The ‘Urgency’ to Prevent Prof. Saibaba’s Release
The SC’s hurried decision to suspend Prof. Saibaba’s release contradicts its own stance upholding investigatory procedure.
In a significant departure from the norm, the Supreme Court convened urgently on Saturday to suspend the Bombay High Court’s decision which released Prof. G.N. Saibaba after seven years of imprisonment. Prof. Saibaba, an activist and scholar, was arrested on May 9th, 2014, in an alleged Maoist conspiracy case under the Unlawful Activities (Prevention) Act, 1967. The Union’s rush to challenge the High Court’s decision, less than a day later, resulted in Prof. Saibaba’s continued imprisonment.
The Bombay High Court’s decision was based on Section 45 of the UAPA which mandates Union government permission before a Court can direct the investigation of an offence under the Act. As the presumption of guilt of the accused and bail conditions under the UAPA are more stringent compared to other criminal laws in the country, the mandatory sanction serves to ensure integrity in UAPA investigations. The High Court released Prof. Saibaba because the investigation against him began without the appropriate government sanction. Departing from its own past Judgments, the Supreme Court found that the lack of sanction was irrelevant—Prof. Saibaba must stay in prison due to the serious nature of the offences he was charged with.
On October 15th, 2022, a Saturday, the Supreme Court suspended the Bombay High Court’s order releasing Professor G.N. Saibaba and four others. Prof. Saibaba, a former Delhi University Professor, was arrested on May 9th, 2014, and was convicted under the Unlawful Activities (Prevention) Act, 1967, and the Indian Penal Code, 1860, on charges of terrorism and criminal conspiracy in 2017. He is accused of having ties with the Revolutionary Democratic Front, an alleged branch of the banned Communist Party of India (Maoist).
On the same day, after the Bombay High Court delivered Judgment, SG Tushar Mehta filed an appeal at the Supreme Court. Initially, Mr. Mehta wanted to request an urgent listing of the case before CJI U.U. Lalit’s Bench. Since this Bench has concluded the day’s hearings by then, Mr. Mehta mentioned the matter before a Bench led by CJI-designate D.Y. Chandrachud instead.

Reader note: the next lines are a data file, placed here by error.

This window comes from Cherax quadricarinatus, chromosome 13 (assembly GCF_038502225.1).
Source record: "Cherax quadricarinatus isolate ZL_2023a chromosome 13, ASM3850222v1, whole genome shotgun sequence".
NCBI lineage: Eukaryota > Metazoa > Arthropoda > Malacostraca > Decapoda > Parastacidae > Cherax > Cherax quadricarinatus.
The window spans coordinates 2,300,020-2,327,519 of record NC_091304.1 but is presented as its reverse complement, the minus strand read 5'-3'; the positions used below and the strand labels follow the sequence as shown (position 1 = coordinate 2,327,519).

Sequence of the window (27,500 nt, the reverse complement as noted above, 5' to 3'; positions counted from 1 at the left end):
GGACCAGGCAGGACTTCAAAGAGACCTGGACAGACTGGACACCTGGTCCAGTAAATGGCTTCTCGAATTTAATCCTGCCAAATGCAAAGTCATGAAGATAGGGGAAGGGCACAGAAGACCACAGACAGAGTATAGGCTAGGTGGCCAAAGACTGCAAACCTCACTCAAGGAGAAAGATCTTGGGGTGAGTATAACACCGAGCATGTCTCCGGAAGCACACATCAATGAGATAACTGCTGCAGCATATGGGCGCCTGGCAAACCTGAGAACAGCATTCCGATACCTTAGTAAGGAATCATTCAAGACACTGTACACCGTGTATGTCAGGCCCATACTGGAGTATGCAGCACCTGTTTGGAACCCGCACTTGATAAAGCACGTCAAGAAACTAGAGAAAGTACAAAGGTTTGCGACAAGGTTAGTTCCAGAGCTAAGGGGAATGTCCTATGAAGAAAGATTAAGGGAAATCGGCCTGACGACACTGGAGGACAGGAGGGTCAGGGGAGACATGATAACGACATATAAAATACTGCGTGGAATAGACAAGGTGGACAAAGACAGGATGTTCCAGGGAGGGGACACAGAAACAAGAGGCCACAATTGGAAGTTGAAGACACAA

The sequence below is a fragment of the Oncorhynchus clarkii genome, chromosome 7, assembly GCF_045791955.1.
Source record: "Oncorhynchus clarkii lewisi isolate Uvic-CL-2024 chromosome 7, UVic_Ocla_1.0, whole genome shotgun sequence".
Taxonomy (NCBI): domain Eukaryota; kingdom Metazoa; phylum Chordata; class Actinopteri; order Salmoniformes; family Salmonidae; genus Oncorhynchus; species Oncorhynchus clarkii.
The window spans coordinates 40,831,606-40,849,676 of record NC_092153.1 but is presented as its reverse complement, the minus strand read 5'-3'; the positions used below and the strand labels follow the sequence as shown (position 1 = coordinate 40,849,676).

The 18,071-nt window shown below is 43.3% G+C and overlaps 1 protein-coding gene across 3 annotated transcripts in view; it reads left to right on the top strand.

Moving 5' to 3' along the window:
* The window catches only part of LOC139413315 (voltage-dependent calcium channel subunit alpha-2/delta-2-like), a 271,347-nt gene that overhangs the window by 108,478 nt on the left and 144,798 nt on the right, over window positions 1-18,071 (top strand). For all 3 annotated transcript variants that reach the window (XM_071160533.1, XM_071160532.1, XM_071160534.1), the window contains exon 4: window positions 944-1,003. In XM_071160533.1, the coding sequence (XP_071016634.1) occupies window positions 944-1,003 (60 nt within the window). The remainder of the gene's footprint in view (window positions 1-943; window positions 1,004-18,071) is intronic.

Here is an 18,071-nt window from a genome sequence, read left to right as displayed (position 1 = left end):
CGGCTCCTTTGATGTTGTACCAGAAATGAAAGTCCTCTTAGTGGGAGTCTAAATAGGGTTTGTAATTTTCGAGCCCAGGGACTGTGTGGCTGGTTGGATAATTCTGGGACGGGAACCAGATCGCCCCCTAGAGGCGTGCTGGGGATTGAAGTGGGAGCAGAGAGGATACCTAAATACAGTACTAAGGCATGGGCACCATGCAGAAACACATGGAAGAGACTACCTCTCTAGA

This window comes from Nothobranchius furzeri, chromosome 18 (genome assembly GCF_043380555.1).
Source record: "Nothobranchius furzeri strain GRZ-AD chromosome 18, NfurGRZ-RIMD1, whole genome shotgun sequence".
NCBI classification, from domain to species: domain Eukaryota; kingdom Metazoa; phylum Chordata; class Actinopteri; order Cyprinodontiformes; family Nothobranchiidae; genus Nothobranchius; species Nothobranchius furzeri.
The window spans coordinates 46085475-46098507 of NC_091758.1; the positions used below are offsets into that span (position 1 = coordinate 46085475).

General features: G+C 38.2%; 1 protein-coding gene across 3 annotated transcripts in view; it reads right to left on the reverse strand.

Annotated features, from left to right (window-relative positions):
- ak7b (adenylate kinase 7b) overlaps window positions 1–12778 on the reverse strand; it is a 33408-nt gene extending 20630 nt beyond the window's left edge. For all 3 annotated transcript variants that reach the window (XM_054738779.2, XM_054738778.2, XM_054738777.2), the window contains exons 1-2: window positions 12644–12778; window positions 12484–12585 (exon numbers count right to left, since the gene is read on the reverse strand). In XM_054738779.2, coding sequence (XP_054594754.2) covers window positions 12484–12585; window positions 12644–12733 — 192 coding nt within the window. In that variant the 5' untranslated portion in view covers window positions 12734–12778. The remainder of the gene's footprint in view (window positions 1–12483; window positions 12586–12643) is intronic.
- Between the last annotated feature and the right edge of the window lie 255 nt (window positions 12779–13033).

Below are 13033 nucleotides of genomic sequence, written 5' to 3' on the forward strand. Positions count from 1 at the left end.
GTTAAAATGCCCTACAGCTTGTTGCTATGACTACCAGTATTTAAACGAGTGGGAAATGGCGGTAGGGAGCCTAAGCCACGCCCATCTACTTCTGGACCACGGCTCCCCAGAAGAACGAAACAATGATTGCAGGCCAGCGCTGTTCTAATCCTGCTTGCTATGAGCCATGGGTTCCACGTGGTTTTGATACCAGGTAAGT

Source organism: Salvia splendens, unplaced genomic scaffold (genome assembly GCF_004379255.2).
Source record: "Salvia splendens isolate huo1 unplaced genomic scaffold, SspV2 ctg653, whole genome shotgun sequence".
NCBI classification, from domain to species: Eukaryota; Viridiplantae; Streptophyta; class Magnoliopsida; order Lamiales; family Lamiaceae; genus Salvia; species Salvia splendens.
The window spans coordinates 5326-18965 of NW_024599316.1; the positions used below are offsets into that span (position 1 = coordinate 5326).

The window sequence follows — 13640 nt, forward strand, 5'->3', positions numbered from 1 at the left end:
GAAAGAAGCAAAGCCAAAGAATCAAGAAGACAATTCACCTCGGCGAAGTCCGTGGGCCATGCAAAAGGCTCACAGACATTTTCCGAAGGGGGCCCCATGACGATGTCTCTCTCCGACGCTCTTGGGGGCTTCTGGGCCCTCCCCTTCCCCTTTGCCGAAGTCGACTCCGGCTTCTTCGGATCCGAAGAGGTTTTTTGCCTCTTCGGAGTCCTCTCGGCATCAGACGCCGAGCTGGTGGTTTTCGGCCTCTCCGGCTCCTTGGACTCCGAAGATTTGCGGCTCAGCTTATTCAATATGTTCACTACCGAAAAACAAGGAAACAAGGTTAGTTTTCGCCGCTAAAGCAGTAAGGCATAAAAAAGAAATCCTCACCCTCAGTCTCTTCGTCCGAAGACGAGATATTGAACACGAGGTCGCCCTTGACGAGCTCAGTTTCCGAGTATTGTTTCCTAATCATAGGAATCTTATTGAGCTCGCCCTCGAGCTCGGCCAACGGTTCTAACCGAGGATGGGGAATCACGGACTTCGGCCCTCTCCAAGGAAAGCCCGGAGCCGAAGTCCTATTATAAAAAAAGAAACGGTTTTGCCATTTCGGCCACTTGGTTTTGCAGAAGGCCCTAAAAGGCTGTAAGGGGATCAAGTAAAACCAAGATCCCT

Justice Chandrachud refused to suspend the Bombay HC’s acquittal of Prof. Saibaba. However, at the request of the SG, he permitted Mr. Mehta to file an application for an administrative decision by CJI Lalit to hear the matter urgently on Saturday. Accordingly, CJI Lalit constituted a Special Bench comprising Justices Shah and Trivedi, the former who is not on the Court’s criminal roster, to sit on a Saturday to hear the matter.
Was the Saturday Hearing Truly Urgent?
Urgent Supreme Court hearings on a Saturday are a rare spectacle. The last time the Supreme Court convened on a Saturday for an urgent hearing was three years ago to hear sexual harassment allegations against former CJI Ranjan Gogoi. The resultant decision absolved Justice Gogoi of the allegations levelled against him. The urgency then resulted from the nature of the allegations levelled against the institutional head.
Saturday’s hearing is bizarre by all accounts. The Supreme Court Rules, 2013, does not provide an exhaustive list of cases that can be considered ‘urgent’. However, an SC Circular for Vacation Benches from May, 2022, gives us some of the criteria the Court uses to decide to urgently hear a case. Neither the Rules nor the Circular considers a challenge to the release of an individual to be a matter warranting an urgent hearing.